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Operational best practices

Jun 29, 20043 mins
Data Center

* Tips for keeping data centers running smoothly

Sometimes it’s the little things that matter most. We technologists tend to focus on “gee-whiz” new products and services that allow us to do novel and interesting things – but many times, it’s the “boring” operational practices and processes that make the difference between success and failure.

Herewith, a few data center best practices and insights that have been acquired the hard way:

* Test, test, and test again.

One of my favorite statistics is from a Nemertes benchmark in which we asked IT executives how important they thought application performance was. Seventy percent told us performance was “critical” or “important.” Then we asked how often IT execs benchmarked their application performance. You guessed it – more than 60% said “never.” Is there a disconnect here?

If you’re wondering what to test, here’s a short list: application performance, server performance, network performance and availability, storage performance and availability – and don’t neglect regular testing of the back-up systems.

True story: An IT executive managing a large, public, highly visible Web site had done an outstanding job stress-testing the site and was confident the servers could handle the heaviest possible traffic loads. What he forgot, however, was to subject the back-up data center servers to equivalent test rigor. You can guess the rest: an outage hit, the site failed over – and went belly-up.

* Periodically review the power, cooling, and other physical infrastructure and processes.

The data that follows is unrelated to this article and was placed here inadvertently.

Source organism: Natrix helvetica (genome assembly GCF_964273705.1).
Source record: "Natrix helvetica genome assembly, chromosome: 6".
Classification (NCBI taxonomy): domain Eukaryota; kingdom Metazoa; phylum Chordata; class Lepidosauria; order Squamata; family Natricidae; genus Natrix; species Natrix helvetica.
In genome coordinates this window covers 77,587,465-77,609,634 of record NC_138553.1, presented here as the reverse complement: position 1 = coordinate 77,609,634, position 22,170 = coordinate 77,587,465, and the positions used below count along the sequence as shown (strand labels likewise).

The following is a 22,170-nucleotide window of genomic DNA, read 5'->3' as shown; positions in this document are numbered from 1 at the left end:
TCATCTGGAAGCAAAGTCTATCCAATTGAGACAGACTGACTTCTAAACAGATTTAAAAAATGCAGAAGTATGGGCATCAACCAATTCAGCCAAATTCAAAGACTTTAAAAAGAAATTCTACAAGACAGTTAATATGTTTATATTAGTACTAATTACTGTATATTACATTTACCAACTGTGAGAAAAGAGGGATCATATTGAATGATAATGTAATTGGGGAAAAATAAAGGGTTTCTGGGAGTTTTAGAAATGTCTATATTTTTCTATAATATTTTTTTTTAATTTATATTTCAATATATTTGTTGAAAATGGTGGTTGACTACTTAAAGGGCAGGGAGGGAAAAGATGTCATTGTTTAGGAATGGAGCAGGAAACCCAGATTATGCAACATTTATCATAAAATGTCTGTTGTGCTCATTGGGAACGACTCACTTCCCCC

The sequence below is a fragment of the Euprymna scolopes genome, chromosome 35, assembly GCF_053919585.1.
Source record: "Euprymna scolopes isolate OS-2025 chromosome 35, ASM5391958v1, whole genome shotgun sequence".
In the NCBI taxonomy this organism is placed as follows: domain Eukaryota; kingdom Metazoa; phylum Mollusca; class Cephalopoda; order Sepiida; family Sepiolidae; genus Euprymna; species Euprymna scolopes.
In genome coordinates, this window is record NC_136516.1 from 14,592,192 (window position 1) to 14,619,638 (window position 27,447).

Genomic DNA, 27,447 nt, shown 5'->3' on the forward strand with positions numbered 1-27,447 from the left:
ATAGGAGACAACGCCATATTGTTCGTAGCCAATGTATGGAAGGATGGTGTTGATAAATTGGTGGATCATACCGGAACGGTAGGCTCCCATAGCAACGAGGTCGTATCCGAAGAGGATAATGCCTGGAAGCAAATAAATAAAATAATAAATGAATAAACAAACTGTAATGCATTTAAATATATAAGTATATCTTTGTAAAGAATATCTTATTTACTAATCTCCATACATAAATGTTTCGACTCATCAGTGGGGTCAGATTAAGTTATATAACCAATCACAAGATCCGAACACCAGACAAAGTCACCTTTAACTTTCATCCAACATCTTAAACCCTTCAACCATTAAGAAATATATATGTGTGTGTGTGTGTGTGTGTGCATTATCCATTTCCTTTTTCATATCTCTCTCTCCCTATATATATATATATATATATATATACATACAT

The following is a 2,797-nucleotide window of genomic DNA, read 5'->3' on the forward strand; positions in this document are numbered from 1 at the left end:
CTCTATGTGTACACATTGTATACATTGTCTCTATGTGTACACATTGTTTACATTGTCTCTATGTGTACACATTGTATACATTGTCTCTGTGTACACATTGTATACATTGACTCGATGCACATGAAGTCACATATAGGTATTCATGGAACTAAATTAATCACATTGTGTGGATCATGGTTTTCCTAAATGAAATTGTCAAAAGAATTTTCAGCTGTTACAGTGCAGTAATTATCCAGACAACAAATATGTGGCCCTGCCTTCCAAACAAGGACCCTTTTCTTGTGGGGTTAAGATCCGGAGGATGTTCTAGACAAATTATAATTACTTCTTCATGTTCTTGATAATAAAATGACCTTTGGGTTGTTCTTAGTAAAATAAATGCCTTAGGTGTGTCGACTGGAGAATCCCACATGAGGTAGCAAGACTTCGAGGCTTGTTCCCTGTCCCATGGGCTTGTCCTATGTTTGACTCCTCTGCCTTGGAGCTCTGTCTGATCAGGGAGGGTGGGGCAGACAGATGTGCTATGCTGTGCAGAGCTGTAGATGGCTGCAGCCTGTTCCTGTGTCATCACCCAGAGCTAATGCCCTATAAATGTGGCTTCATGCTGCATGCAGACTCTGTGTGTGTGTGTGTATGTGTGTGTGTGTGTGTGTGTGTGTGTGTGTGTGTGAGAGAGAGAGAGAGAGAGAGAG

Another true story: during a recent heavy downpour, an IT executive walked into his data center – and found several inches of water under the flooring. Seems the drainage pans for the air conditioners couldn’t handle the flood, and water backed up into the data center. While you’re at it, don’t forget to review the back-up generator, and make sure the processes for refueling and backup are well understood and make sense.

Apparently one of the main telco switching centers that failed during 9/11 went down not because of the attack, but because one of the techs responsible for refueling the back-up generator had been instructed to turn the generator off if the fuel reached below the halfway point. After the attack, the switching center failed over to the back-up generator, which began consuming fuel. When the tech recognized the fuel had dipped below the halfway point, he shut off the generator, as previously instructed, only to discover it was impossible to get back to ground zero to turn it on again.

* Don’t forget about physical security.

One of the best practices regularly highlighted at our data center tech tours is to ensure the physical security of your servers – particularly if you’ve outsourced any portion of your data centers. Stories abound about security breaches that could have been prevented by the simple application of a lock and key.